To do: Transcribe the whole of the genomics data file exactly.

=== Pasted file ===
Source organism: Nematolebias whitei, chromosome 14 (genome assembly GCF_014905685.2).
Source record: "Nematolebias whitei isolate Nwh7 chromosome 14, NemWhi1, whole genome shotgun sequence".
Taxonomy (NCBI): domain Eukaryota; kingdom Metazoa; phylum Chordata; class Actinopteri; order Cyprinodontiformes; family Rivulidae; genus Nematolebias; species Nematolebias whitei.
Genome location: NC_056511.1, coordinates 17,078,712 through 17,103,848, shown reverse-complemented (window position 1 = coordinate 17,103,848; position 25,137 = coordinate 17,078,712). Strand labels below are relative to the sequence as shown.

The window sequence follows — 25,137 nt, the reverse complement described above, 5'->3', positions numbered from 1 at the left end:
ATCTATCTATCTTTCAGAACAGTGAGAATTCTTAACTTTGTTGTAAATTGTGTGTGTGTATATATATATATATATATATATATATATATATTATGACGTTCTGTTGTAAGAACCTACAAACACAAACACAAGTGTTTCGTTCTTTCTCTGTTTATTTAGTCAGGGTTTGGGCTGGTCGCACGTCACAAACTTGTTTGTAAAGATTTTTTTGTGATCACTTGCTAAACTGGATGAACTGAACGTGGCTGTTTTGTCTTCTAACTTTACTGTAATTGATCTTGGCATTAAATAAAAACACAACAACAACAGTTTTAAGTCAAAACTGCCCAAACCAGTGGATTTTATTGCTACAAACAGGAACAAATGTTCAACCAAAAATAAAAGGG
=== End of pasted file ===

Source organism: Nematolebias whitei, chromosome 14 (genome assembly GCF_014905685.2).
Source record: "Nematolebias whitei isolate Nwh7 chromosome 14, NemWhi1, whole genome shotgun sequence".
Taxonomy (NCBI): domain Eukaryota; kingdom Metazoa; phylum Chordata; class Actinopteri; order Cyprinodontiformes; family Rivulidae; genus Nematolebias; species Nematolebias whitei.
Genome location: NC_056511.1, coordinates 17,078,712 through 17,103,848, shown reverse-complemented (window position 1 = coordinate 17,103,848; position 25,137 = coordinate 17,078,712). Strand labels below are relative to the sequence as shown.

The window sequence follows — 25,137 nt, the reverse complement described above, 5'->3', positions numbered from 1 at the left end:
ATCTATCTATCTTTCAGAACAGTGAGAATTCTTAACTTTGTTGTAAATTGTGTGTGTGTATATATATATATATATATATATATATATATATTATGACGTTCTGTTGTAAGAACCTACAAACACAAACACAAGTGTTTCGTTCTTTCTCTGTTTATTTAGTCAGGGTTTGGGCTGGTCGCACGTCACAAACTTGTTTGTAAAGATTTTTTTGTGATCACTTGCTAAACTGGATGAACTGAACGTGGCTGTTTTGTCTTCTAACTTTACTGTAATTGATCTTGGCATTAAATAAAAACACAACAACAACAGTTTTAAGTCAAAACTGCCCAAACCAGTGGATTTTATTGCTACAAACAGGAACAAATGTTCAACCAAAAATAAAAGGG